By Casey Pupek
First recognized as an “unknown pneumonia” in Central China, Covid-19 quickly spread throughout the world. The first shocks of Covid-19 shut down cities in China, stunted global tourism, and sent university students home. The virus has taken a strong hold of some highly developed countries. Specifically, in the United States the virus is disrupting the populist rhetoric of current leadership.
Populist rhetoric is founded upon the idea that the democratic state has created “broken promises” for the “silent majority” of people . Populist then claim to be the only representative that can fix the ills of the democratic state . This claim continues with the notion that populist represent the wills of all people and reject the notion of pluralism within the democratic state . During the 2016 election, Donald Trump swooned the white working class with populism under the guise of “Make America Great Again,” articulating that the US Government has created broken promises for this group . President Trump promised to fix the “broken promises” of democracy, claiming that he is the one representative that can truly represent the people . Through his populist lens, Trump failed to acknowledge the diversity and plurality of the US . This ideology essentially rejects the noramilities of the democratic system. This rejection of normalities coupled with the shock of Covid-19 has uncovered the contention of populism within the democratic system and populisms failure to respond to a crisis situation.
At the start of the Covid-19 crisis,Fox News accused Democrats of hyperbole, in a weak attempt to support the meager response by leadership. This highlights how ill prepared populist leaders were for a crisis situation. Explained by political philosopher Jan-Werner Müller, populist can use crisis as a rallying call, however, the use of crisis as a tool is only as effective as the response by leaders . Populists tend to use easy fixes in responses to problems, in situations like pandemics, this does not cut it . When Donald Trump did declare a national emergency, his rhetoric focused on the privatized assistance through large corporation that dominate the American economy like Silicon Valley tech companies and big box stores . This reliance on private companies highlighted the poor healthcare infrastructure and systemic bureaucratic issues within the United States. Trump’s response became even more troubling when he promised to open the US by Easterrejecting the advice of lead scientists. The Covid-19 crisis highlights the many issues within populist governance as well as long standing systemic issues in the United States.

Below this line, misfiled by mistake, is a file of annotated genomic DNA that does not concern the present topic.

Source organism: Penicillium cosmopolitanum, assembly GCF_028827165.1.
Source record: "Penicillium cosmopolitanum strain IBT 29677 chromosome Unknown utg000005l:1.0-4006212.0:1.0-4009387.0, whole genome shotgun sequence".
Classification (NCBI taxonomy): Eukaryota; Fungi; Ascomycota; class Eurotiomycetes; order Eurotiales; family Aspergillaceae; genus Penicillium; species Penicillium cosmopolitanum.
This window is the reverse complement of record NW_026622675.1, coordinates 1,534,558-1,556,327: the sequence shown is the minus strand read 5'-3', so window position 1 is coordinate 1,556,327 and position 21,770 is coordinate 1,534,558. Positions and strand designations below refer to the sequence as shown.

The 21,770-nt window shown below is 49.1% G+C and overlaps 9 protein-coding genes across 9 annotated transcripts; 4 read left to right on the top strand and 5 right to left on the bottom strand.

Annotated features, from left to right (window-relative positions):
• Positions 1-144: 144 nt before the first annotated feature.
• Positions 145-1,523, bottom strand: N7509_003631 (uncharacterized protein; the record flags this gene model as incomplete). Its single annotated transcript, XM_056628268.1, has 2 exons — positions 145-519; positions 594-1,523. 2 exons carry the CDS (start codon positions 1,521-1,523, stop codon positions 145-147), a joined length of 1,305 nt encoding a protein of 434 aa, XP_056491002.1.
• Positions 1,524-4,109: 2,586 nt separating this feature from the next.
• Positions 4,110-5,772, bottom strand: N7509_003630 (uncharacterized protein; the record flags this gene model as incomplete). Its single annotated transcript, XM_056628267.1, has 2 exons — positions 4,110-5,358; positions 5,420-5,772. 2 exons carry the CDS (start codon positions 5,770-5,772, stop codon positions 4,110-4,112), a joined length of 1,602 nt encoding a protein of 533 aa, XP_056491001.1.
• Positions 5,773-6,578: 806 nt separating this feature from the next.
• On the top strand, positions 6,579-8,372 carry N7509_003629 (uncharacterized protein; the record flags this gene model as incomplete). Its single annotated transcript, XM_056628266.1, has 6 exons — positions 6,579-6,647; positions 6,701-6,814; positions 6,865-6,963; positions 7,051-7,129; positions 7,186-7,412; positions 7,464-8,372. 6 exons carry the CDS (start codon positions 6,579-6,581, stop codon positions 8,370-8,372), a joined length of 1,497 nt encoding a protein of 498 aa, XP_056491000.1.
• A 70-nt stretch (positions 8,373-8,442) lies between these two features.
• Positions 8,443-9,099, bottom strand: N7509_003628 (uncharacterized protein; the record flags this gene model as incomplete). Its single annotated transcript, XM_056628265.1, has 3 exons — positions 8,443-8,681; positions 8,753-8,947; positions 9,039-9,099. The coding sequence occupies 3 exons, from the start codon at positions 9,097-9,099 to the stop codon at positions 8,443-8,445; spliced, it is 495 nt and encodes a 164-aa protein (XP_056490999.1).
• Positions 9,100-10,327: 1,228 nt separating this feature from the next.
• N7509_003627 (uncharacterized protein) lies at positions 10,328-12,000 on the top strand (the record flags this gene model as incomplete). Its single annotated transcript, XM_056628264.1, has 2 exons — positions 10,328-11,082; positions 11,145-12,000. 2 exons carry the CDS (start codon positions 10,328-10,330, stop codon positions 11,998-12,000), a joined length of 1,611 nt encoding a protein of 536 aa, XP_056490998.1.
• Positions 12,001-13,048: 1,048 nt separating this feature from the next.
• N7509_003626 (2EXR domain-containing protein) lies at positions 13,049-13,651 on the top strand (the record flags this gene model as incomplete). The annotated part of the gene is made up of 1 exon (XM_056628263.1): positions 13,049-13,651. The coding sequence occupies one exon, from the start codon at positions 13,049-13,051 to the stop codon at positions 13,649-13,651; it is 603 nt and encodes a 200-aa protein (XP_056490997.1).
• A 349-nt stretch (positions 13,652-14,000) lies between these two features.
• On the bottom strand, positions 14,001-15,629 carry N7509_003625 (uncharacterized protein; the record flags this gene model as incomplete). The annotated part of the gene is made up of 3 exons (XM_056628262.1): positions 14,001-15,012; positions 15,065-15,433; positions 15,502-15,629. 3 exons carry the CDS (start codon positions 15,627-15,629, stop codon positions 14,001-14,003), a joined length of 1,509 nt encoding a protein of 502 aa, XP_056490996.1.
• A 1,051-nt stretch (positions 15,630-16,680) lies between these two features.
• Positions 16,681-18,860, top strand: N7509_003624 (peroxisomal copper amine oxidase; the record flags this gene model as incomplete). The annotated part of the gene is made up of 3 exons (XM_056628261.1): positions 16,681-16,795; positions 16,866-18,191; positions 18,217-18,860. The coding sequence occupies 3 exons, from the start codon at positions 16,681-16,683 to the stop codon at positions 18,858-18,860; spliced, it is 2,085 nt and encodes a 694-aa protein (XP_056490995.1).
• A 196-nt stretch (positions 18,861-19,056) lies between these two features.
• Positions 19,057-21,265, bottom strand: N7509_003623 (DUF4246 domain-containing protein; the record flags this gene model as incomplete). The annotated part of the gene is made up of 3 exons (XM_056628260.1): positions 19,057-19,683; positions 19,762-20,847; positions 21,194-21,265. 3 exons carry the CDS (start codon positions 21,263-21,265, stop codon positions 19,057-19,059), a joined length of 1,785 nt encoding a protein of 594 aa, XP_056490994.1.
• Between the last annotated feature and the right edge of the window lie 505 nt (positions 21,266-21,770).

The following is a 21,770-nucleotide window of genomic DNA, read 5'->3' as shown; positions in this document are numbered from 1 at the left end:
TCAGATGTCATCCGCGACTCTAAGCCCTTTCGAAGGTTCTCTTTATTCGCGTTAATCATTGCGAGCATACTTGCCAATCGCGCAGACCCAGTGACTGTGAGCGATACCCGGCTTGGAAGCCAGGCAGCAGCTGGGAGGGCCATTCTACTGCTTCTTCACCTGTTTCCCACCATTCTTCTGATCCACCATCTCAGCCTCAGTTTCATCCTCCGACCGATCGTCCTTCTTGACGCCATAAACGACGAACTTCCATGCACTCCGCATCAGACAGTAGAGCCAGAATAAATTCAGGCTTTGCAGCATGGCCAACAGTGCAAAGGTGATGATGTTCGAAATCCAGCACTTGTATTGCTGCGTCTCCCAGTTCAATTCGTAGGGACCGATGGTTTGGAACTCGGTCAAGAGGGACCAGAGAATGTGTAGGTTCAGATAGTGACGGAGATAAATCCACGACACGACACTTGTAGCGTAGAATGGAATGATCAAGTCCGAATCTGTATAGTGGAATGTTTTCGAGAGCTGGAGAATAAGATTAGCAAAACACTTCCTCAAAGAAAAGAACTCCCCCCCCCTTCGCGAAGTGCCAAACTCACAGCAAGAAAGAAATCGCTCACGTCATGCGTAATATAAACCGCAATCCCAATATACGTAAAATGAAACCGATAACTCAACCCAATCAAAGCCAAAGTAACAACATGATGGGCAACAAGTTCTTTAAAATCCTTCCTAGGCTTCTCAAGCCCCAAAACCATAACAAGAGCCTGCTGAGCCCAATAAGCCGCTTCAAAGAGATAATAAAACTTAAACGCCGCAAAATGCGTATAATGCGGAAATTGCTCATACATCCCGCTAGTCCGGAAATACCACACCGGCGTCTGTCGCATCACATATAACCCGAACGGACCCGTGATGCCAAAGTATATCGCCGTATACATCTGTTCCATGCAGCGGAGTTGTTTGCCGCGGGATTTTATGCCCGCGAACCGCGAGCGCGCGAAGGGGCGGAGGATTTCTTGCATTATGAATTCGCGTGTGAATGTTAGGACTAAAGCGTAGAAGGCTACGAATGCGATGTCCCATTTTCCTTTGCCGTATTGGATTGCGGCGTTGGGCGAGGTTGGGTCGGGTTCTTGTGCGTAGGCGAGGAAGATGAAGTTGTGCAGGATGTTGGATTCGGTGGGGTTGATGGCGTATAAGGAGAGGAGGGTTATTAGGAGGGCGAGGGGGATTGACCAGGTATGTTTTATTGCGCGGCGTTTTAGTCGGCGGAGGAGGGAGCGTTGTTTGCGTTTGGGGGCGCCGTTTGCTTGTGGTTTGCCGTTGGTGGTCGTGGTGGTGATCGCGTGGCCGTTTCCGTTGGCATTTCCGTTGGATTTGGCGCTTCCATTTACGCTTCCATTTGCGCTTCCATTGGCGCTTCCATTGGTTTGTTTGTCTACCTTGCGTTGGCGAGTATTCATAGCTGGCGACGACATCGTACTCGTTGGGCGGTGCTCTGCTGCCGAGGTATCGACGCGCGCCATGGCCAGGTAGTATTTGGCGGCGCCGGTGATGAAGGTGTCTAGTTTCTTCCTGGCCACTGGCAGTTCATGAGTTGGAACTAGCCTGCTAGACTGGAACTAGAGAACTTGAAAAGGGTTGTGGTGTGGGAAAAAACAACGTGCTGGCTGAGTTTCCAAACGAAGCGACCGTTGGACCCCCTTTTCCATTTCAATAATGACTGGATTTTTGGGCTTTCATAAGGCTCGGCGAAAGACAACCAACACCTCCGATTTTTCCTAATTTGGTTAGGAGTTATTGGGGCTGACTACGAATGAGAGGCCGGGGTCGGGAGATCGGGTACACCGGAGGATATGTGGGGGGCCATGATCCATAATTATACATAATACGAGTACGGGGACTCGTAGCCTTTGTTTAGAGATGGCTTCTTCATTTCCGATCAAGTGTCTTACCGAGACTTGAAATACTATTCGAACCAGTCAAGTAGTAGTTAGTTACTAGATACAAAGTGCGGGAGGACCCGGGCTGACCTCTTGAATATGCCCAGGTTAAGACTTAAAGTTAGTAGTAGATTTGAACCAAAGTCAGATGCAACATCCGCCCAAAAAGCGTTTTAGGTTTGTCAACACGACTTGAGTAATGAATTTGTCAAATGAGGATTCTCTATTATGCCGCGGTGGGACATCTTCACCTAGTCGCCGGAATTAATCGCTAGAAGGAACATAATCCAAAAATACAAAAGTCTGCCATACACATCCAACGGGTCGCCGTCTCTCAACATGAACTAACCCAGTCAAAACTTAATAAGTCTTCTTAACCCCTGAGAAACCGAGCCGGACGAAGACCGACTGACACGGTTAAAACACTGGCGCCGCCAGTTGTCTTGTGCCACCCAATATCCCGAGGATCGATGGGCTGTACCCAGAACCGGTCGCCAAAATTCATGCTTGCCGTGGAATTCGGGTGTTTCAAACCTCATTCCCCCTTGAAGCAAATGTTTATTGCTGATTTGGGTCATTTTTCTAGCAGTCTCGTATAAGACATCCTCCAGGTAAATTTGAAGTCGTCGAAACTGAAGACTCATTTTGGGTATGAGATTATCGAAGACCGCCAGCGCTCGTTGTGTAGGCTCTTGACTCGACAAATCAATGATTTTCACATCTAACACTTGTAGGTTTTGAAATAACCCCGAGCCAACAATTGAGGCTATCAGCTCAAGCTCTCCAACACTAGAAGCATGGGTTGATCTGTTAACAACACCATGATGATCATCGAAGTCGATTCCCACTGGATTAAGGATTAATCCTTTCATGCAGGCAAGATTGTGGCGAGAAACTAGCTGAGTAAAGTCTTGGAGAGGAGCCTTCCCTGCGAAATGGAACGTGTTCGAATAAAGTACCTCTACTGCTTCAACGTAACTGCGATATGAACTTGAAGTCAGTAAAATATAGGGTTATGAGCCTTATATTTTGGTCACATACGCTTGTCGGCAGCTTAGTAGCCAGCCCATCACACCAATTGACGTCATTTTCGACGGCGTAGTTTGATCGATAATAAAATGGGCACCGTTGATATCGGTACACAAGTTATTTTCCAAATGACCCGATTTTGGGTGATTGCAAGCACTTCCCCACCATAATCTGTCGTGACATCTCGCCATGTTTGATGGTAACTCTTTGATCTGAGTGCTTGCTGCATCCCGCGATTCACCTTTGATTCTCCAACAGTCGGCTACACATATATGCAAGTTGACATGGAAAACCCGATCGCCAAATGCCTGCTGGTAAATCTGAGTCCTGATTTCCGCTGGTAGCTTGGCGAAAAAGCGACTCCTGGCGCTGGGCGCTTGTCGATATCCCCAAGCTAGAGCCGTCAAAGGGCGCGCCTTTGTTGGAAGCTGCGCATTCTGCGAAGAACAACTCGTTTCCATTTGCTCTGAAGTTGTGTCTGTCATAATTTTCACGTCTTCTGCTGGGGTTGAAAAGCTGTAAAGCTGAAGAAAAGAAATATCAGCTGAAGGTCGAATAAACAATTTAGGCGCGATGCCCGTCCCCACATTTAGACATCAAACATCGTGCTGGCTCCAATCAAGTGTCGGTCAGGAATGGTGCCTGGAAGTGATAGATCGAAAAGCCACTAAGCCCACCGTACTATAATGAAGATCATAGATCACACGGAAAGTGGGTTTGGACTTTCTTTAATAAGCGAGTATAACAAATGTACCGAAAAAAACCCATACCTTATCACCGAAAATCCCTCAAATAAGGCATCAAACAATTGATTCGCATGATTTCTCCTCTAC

However, Müllers argument continues that through the actions such as “closing borders and putting one’s nation first,” populist rhetoric is actually supported by the necessary measures needed to contain the virus . This means that if the Trump administration were to effectively mitigate the issues of the Covid-19 outbreak, their response could be a highlight of the administration’s ability to govern and control crisis situations. Frighteningly, Müller suggests that populist may even use this crisis to strengthen their authority and divide the country, something Trump has already done by calling the virus “Chinese Virus” . So far, the limited response by the administration seems to confirm that a populist government is unable to respond to such a crisis of this magnitude.
The Trump administration’s response to the Covid-19 crisis questions the ability of populist government. Populists disregard of democratic normalities, and rejection of science due to elitism has uncovered the shortcomings of populism. Additionally, these shortcomings have accentuated the lack of a strong healthcare and limited access to healthcare within the US. Also, the administration has not realized that by effectively responding to the crisis, they could reach a much broader set of constituents. Collectively, these issues serves as a test for Trump’s administrations ability to govern. Fundamentally, the response to Covid-19 by Trump leadership will rather secure his reelection or illuminate the current administrations inability to effectively govern and fix long standing systemic issues. Müller, Jan-Werner. What Is Populism? University of Pennsylvania Press, 2016.  Müller, Jan-Werner. “How Populists Will Leverage the Coronavirus Pandemic.” World Politics Review, 7 Apr. 2020, www.worldpoliticsreview.com/articles/28663/how-populists-will-leverage-the-coronavirus-pandemic.  Thomas Wright, Kurt M. Campbell. “The Coronavirus Is Exposing the Limits of Populism.” The Atlantic, Atlantic Media Company, 6 Mar. 2020, www.theatlantic.com/ideas/archive/2020/03/geopolitics-coronavirus/607414/.
Dear Casey, first of all, I really enjoyed reading your post, and I agree with you on several fronts. You took the US as your instance country to examine whether the populism is declining or not as a result of the pandemic. In this case, I want to give Poland as an example despite the differences between these two countries. The ruling party PiS is also implementing populist discourses for the electoral gain. However, even though the unpreparedness to the emergency for the Polish health care system was criticized by the citizens or the management of the crisis was not effective; still, the opinion polls are depicting that in the coming presidential elections, A. Duda from the PiS party has the majority of the votes. Based on this example, I do not think that the influence of the COVID-19 will be that strong to shake their political power or leaders in general.